Tom was rude to Gatsby on more than one occasion, seeing him as little more than a vulgar, nouveau-riche upstart who was hardly worth the time of day.
To set the context for Tom's disdain, in one scene, Tom Buchanan and his friends the Sloanes, who are out horseback riding, stop at Gatsby's mansion for a drink. Gatsby is delighted to see them, but they want nothing more than to drink and run. Tom doesn't even remember having met Gatsby a few weeks earlier in New York City and is astonished that Gatsby doesn't understand when he and Mr. Sloane try to give him the brush off. Mrs. Sloane had just invited Gatsby to dinner: "Doesn't he know she doesn't want him?" Tom says as Gatsby goes off to get ready. The group leaves without him, telling him they can't wait, snubbing him entirely.
Tom is surprised to discover that his wife is having an affair with the, to him, low-class Gatsby. When Tom is at the Plaza Hotel with Gatsby, Daisy, Jordan and Nick, having just realized what is going on between Gatsby and Daisy, he treats Gatsby with contempt, ridiculing the idea that Daisy would ever go off with him. He sneers at Gatsby as "Mr. Nobody from Nowhere." If someone as high class as Daisy can run off with someone as low class as Gatsby, Tom thinks, the next thing will be black/white intermarriage.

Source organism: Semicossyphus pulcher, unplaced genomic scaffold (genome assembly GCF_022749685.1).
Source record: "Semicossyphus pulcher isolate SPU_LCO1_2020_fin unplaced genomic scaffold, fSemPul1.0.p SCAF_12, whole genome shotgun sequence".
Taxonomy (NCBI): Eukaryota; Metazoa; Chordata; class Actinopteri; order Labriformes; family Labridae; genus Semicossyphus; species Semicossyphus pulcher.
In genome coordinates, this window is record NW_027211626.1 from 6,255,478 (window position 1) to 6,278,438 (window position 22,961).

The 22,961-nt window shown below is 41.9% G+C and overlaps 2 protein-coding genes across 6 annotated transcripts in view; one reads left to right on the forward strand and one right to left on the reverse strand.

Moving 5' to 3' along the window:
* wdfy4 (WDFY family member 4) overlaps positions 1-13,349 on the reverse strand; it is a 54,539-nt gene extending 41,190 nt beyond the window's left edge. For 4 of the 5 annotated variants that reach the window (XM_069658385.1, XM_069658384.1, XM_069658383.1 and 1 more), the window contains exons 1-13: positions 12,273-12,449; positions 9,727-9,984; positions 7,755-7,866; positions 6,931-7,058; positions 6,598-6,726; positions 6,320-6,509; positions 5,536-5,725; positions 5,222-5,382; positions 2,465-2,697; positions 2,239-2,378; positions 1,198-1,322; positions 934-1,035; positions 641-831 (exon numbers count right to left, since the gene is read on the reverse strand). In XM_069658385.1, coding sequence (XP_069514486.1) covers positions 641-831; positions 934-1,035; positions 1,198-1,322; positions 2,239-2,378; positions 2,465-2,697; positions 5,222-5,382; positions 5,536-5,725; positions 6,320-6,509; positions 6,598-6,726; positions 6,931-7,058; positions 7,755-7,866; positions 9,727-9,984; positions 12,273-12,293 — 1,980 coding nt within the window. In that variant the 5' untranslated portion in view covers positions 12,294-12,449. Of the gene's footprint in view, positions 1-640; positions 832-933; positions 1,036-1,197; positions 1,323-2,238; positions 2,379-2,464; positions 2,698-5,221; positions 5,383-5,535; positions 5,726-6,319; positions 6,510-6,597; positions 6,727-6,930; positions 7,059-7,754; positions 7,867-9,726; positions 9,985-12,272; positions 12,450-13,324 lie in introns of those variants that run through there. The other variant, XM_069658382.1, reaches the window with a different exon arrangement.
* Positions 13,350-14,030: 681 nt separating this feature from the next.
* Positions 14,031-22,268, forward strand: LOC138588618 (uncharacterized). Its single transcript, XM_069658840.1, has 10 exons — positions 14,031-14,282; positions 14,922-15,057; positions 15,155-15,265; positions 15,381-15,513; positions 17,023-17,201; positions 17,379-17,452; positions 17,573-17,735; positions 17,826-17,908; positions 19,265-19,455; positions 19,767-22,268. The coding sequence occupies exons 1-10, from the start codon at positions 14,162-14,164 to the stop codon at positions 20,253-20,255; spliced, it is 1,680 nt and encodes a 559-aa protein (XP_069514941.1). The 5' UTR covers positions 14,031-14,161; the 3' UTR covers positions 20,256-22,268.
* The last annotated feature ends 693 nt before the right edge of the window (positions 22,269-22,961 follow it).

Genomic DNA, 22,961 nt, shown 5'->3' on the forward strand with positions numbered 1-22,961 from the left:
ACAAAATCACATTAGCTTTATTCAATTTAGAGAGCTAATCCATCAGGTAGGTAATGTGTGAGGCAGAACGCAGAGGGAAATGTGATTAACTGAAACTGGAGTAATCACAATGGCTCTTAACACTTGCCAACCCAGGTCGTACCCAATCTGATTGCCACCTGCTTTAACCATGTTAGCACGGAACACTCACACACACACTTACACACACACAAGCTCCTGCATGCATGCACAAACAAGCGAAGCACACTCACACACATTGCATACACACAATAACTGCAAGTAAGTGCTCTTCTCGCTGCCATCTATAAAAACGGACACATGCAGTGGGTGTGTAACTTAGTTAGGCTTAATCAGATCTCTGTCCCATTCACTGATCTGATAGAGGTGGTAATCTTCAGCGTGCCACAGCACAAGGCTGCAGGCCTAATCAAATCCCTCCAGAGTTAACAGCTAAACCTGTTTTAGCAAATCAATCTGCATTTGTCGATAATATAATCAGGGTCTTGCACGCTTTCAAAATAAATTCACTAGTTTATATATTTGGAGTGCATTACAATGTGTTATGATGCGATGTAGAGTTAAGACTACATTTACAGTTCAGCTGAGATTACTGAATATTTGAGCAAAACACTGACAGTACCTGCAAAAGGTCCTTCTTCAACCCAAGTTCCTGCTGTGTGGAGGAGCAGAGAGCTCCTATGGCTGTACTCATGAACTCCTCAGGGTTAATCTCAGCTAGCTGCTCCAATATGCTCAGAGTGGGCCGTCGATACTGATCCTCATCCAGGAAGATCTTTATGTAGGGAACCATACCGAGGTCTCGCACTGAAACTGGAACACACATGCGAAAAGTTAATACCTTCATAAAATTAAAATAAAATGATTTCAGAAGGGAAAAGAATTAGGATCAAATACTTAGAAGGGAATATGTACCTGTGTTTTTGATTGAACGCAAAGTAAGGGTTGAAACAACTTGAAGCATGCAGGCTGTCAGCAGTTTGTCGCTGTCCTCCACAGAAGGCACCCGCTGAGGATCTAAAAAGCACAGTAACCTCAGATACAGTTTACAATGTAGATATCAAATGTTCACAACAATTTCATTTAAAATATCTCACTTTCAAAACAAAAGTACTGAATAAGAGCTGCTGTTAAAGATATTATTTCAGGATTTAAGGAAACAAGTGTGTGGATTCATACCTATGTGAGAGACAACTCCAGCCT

Gatsby responds by insisting that Daisy never loved Tom, and only ever really loved him. Tom continues to heap scorn on Gatsby, wondering how he could get close to Daisy at all "unless you brought groceries to the back door."
Gatsby responds by appealing directly to Daisy to confirm her love. She begins to waver. In the end, class will win out.